Suitability of Biodegradable Plastic Mulches for Organic and Sustainable Agricultural Production Systems
Miles, Carol, L. DeVetter, S. Ghimire, and D. G. Hayes.  2017.  HortScience, 52(1):1–6. doi: 10.21273/HORTSCI11249-16.

Abstract:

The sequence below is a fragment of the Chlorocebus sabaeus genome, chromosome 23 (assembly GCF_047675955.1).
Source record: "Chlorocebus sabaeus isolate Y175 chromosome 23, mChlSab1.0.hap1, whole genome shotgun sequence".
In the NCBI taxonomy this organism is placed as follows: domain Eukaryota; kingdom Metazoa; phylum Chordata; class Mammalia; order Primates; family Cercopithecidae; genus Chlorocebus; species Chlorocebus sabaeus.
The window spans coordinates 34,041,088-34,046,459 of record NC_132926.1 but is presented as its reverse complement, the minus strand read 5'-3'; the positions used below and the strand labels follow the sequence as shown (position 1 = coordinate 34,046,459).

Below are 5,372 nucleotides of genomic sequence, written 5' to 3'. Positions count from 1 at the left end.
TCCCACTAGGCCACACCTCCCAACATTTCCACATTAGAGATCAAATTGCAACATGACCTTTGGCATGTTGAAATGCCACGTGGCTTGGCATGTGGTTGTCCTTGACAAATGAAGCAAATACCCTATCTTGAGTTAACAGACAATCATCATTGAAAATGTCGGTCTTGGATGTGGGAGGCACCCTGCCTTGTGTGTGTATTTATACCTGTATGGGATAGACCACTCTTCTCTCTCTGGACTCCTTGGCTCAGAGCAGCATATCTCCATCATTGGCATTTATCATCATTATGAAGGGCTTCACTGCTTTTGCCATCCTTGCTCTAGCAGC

Biodegradable plastic mulch has the potential to be a sustainable technology in agricultural production systems if the mulch performs equally to polyethylene (PE) mulch and biodegrades completely into constituents that do not harm the soil ecology or environment. Reduced labor costs for removal and disposal, and reduced landfill waste add further appeal to the sustainability of biodegradable plasticmulch. Biodegradable paper mulch has been allowed in certified organic production systems in the United States for many years, while the National Organic Program (NOP) added biodegradable biobased plasticmulch to the list of allowed synthetic substances for organic crop production in Oct. 2014. Although biodegradable plastic mulch may meet the NOP biodegradability requirements (90% biodegradation within 2 years), currently no products have been approved for use in certified organic production because, so far, none meet the requirement of being completely biobased. Additionally, while the synthetic manufacturing processes that are used to make biodegradable plastic mulch are allowed by the NOP, the use of genetically modified organisms (GMOs) in the feedstocks, including their fermentation, is not allowed. Organic growers are advised always to check with their certifier before applying a product as some biodegradable mulch manufacturers and marketers erroneously advertise their product as‘‘organic.’’ Looking forward, if biodegradable plastic mulch meets the NOP requirement of 90% biodegradation after 2 years, there is a possibility that 10%of plastic mulch residuals will persist (if themulch contains nonbiodegradable ingredients); in this case, after 8 years of annual biodegradable mulch application, plastic residuals in the soil would exceed twice the amount of mulch applied per year. The current methods used by the NOP to test mulch biodegradation are laboratory based and it is uncertain if the results accurately represent field conditions. Reliable field samplingmethods to measure residualmulch fragments in the soil need to be developed; however, it is unlikely such field tests will measure CO2 evolution, and thus will not be a true measure of biodegradation. Additional testing is needed under diverse field conditions to accurately quantify the rate and extent of biodegradation of mulch products that are marketed as biodegradable.